The Irony of SeaWorld’s “Sea Cage” Propaganda

Wednesday, March 30, 2016

Having acknowledged that society no longer believes that killer whales thrive in captivity, SeaWorld recently announced an end to its breeding programs, and the captivity of killer whales held at its tourist attractions, albeit through attrition.

 

While SeaWorld has been applauded for this shift in thinking, it’s obvious that despite their new-found empathy, SeaWorld intends to milk revenue from their killer whales, as much as they can, for as long as possible.

 

It has been widely proposed that the best and kindest future for captive killer whales is to retire them to seaside sanctuaries.

 

SeaWorld doesn’t like this idea much. Joel Manby, CEO of SeaWorld Parks & Entertainment, made the inflammatory statement: “If we release them into the ocean, they will likely die.” Even though it has never been suggested, by any knowledgeable advocate, to simply drop them in the ocean and hope for the best.

 

Less than two weeks after the announcement of an end to breeding, SeaWorld launched an aggressive smear campaign against seaside sanctuaries, calling them “sea cages” and describing them as dangerous environments for killer whales.

 

I can offer a glimpse into what a sea pen/sanctuary would actually provide for killer whales.

 

                                                                                                             Photo by Steve Huxter 

 

It would seem that SeaWorld has forgotten that Tilikum, Haida II, Nootka IV and Kyuquot, all came from Sealand of the Pacific.

 

The main pool at Sealand was a floating, netted sea pen that was a mere 100 ft. long, by 70 ft. wide and 35 ft. deep. It was constructed of plastic coated chain link fencing that was suspended from floatation which was topped by decking for the public to watch the shows.

 

The location was terrible and by no means a sanctuary, as it was placed in the midst of a busy marina. However, the tidal action and currents that flowed through the bay were strong and the water was surprisingly clean and rich with sea life.

 

The netting allowed all kinds of plant and animal life into the pool and the amount of sea life in the marina was rich. The marina boaters trusted the cleanliness of the water and would catch crab and shrimp off the docks. Even some of the of the SeaWorld trainers who were there to help transition the killer whales before being transferred to SeaWorld, would borrow our shrimp and crab traps and then have a shrimp - crab feast at their apartment.

 

Harbour seals, river otters, California sea lions, and mink lived or came into the bay to feed. Local wild killer whales sometimes came very close to Sealand and at one time a juvenile grey whale came within 300 yards the whale’s pool.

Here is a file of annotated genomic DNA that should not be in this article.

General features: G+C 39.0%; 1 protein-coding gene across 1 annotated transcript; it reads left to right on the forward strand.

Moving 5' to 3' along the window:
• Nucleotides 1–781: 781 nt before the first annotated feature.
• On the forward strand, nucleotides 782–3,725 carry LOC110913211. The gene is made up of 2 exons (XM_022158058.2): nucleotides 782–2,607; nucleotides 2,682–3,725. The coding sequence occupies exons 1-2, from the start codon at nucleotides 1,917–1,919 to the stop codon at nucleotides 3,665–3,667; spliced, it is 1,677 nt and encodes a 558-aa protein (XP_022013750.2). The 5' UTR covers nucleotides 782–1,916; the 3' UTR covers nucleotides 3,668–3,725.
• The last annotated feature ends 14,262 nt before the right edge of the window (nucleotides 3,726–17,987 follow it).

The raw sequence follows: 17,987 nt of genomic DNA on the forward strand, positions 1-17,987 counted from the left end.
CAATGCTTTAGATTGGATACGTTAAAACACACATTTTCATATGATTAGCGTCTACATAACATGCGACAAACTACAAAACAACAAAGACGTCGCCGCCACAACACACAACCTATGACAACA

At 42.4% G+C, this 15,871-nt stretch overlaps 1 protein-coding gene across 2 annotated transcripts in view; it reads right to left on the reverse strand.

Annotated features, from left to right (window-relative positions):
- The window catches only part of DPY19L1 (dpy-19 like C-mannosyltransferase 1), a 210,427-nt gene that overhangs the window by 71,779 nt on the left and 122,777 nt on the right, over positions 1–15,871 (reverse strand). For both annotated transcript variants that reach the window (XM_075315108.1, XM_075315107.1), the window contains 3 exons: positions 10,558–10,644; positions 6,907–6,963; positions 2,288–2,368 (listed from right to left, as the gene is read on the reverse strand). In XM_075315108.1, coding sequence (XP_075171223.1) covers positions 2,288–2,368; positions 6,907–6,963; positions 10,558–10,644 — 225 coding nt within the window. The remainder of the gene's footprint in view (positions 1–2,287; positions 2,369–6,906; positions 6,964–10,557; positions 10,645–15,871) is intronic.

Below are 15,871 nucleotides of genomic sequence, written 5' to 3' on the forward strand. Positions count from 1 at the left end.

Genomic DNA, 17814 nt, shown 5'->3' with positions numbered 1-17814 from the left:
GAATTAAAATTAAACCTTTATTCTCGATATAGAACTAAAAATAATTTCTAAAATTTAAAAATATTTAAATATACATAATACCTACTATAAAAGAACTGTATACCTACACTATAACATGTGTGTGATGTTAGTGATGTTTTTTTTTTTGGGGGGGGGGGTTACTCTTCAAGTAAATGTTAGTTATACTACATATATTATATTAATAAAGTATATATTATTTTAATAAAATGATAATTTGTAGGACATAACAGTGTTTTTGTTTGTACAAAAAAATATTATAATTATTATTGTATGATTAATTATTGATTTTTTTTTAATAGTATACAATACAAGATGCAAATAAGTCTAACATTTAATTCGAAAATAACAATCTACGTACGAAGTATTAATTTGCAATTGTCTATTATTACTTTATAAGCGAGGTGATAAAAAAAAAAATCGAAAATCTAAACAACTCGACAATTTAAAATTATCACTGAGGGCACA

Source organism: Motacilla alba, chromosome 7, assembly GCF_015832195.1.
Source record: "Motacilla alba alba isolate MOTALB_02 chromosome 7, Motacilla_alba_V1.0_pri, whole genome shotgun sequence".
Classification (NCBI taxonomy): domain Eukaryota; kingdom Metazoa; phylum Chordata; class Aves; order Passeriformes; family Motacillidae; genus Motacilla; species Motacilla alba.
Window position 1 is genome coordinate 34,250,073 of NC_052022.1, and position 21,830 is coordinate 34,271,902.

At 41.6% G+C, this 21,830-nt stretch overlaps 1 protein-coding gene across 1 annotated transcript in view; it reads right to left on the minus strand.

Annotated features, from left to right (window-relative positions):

Photo from Oak Bay Marina 

 

According to Steve, the grey whale and killer whales would swim in between the breakwater and the island.

 

There was always sea life in the whale pool. Small rock cod, blenny’s, crabs, shrimp, were a staple and at certain times of the year, huge schools of herring minnow would fill the pool.

 

Haida, Nootka and Tilikum learned to co-operatively, herd the school of herring into a corner and then each, in turn, would dart into the mass of fish and get a mouthful. On one occasion we arrived on stage for a show and Haida chinned up to the stage edge, opened her mouth and spewed about three gallons worth of herring minnow all over the stage.

 

Seaweed grew on the netting and they would pick it off and play with it, sharing it back and forth. Because bull kelp grew so close by, on occasion we would send our divers outside of the marina and harvest armfuls of the bull kelp and we would put it in the pools for the orcas to play with.

 

Being on the ocean, it was an easy task to catch fish and we had salmon caught for us and kept alive to be placed in the pool for Haida, Nootka and Tilikum. To say that they were excited and enjoyed the hunt would be an understatement. In fact, their excitement and focus on the chase gave us concern that they might injure themselves in the small confines of the pool so we had to stop putting the live salmon in with them. Afterwards, we supplemented their diet with whole salmon bought from a supplier. They would clean the salmon of meat and then play with the skin.

 

Yes, Sealand was indeed too small, located in a noisy marina and certainly inappropriate for holding killer whales.

 

But, it was also a sea pen, and even though it was in a noisy, busy marina, it was filled with sea life and was, most certainly, a more varied and enriching environment than a concrete pool.

 

Can you imagine what it would be like for those killer whales that grew up in the confines of a concrete tank, to be introduced to a carefully located area that allows them to swim in a straight line for more than a mere couple hundred yards, has natural sea water, waves, and tidal current and is filled with a huge variety of plants and sea life?  No monstrous video screens, blaring sound track or fireworks; just peace, quiet, and the vagaries of weather.

 

A cage is defined as: An enclosure that confines or imprisons.

 

SeaWorld’s concrete tank versus a seaside sanctuary: which of the two more closely resembles a cage?

 

Therein lays the irony.

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